Apart From the Crowd: Isolation in the Early Years of Diagnosis

Even before the official diagnosis of Asperger’s Syndrome, we knew our son Sam walked apart from the crowd. His early intense interest in a subject matter, and not in his peers, was the perfect mix for oddity starting the early sociable elementary years.

Aspergers Apart from the crowd

While we, as Sam’s parents, grew to walk alongside (and later celebrate) the unique perspective Sam had on the world, it was me who was shocked to be set apart from the crowd.

He is My Teacher

Yesterday was the kind of day that had brought so much emotion. Maybe it had more to do with the series of events leading up to it, but either way, that is where I had arrived. It was time for our night time routine and my son had earned a sleepover with me since he had enough stickers. Now, don’t judge: I am desperately trying out new things to encourage positive behaviors. This is our new method. Negative reinforcement just gets lost, there have been way too many treats given out, and this is what I have left. Anyway, after spending over an hour trying to convince him to clean up all the money from Monopoly that covered my kitchen floor, it was  most definitely time for bed.   

Silhouette of child on the beach, holding his hands up, towards the sun 
Every night I do our usual prayer and sayings, but last night was so different. I try to mix them up for a reason, but trust me, this does not ever go unnoticed when I do so. After we went through the whole routine I decided to just lay with him until he fell asleep.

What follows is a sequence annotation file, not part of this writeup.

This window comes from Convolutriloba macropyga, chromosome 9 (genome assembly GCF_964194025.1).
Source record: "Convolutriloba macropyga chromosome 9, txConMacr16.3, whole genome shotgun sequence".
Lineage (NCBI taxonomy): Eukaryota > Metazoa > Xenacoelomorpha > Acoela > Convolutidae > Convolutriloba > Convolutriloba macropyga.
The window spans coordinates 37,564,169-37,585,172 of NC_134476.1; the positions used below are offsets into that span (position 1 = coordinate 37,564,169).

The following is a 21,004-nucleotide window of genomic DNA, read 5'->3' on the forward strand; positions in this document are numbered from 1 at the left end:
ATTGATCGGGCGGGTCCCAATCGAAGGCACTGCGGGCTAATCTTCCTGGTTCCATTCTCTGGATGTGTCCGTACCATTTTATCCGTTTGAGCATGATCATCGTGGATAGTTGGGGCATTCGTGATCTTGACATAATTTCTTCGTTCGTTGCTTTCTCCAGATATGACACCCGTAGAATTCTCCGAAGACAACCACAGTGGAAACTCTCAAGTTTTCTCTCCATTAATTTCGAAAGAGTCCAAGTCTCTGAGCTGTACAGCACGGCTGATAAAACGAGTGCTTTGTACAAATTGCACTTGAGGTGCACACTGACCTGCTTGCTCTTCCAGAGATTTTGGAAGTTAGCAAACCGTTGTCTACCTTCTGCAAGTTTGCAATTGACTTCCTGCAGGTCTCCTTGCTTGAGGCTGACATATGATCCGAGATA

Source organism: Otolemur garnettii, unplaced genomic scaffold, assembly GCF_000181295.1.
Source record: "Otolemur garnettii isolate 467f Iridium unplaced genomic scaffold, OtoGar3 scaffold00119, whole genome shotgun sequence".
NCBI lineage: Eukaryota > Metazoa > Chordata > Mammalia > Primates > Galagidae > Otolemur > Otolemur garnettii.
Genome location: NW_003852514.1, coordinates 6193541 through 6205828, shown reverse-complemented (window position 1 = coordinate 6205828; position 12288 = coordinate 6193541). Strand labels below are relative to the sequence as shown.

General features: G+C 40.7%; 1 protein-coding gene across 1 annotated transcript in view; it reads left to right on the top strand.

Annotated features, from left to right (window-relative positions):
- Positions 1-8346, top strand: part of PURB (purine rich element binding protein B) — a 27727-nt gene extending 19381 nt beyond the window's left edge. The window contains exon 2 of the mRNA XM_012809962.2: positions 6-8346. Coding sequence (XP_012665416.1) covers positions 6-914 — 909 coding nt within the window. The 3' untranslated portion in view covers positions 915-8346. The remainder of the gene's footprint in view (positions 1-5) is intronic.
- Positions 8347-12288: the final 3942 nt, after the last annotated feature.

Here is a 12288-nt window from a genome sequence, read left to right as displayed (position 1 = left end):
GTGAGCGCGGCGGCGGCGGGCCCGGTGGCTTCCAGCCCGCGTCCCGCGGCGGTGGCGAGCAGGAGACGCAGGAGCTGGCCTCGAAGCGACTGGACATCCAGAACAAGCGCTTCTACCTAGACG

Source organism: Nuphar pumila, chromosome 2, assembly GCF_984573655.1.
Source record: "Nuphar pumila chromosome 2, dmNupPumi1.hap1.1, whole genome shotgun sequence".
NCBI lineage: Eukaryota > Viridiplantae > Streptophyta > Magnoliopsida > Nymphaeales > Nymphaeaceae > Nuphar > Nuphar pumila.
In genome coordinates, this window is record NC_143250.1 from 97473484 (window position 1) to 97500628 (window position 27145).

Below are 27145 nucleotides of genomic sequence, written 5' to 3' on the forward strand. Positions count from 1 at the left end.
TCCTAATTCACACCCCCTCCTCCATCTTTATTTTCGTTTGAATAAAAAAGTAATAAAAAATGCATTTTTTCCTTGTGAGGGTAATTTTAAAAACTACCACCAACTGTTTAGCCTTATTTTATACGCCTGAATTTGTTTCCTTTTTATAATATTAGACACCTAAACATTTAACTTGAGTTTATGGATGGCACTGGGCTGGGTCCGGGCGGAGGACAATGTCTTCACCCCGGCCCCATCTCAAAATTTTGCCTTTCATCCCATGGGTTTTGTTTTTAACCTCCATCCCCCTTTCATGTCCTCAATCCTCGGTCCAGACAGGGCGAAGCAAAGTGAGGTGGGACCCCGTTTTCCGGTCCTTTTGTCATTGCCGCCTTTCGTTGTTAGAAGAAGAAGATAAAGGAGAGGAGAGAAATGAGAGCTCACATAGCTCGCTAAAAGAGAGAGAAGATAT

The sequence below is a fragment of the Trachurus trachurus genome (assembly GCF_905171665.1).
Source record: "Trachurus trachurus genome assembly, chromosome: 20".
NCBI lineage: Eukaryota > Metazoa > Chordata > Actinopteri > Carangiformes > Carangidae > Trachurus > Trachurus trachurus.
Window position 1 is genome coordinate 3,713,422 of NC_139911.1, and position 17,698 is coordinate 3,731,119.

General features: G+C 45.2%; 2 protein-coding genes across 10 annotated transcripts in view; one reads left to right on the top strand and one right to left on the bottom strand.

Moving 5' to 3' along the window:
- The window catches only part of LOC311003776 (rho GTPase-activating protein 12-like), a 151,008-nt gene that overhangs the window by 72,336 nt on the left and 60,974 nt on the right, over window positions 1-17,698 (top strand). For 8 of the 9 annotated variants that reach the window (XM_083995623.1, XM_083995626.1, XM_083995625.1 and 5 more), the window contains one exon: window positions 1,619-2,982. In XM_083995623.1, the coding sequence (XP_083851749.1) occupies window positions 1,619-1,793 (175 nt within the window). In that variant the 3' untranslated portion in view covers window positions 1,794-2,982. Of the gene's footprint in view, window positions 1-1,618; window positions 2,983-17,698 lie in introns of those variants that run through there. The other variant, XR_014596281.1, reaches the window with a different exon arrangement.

It’s not that I don’t or haven’t had concern that my son has been diagnosed with ASD, it’s that some days it just hits all over again.

Encouraging Emotional Self-Regulation for Aspergers Youth in the Classroom: Implementing the Feelings Chart

 Now that you have created a very personalized feelings chart for a person with Asperger’s, it is time to implement the strategy so that it is effective in both preventing the escalation of problem behaviors, and deescalating a situation once it has occurred.
Feelings Chart

A key feature to this, and almost any other strategy, is to teach and review it when the individual is calm and there is no problem at the moment.  These conditions help to ensure that the brain is at its best, most rational thinking, and that the strategy is not associated with a negative or difficult situation.

The Ups and Downs of Parenting ASD Children: Those Kind of Days

Some days I wake up and feel truly blessed. I mean it. When I look back on the early days, I remember being so very overwhelmed. These days, those kind of days, are few and far between. If I could tell my younger self a few golden words of wisdom, I would tell her: “You Got This!”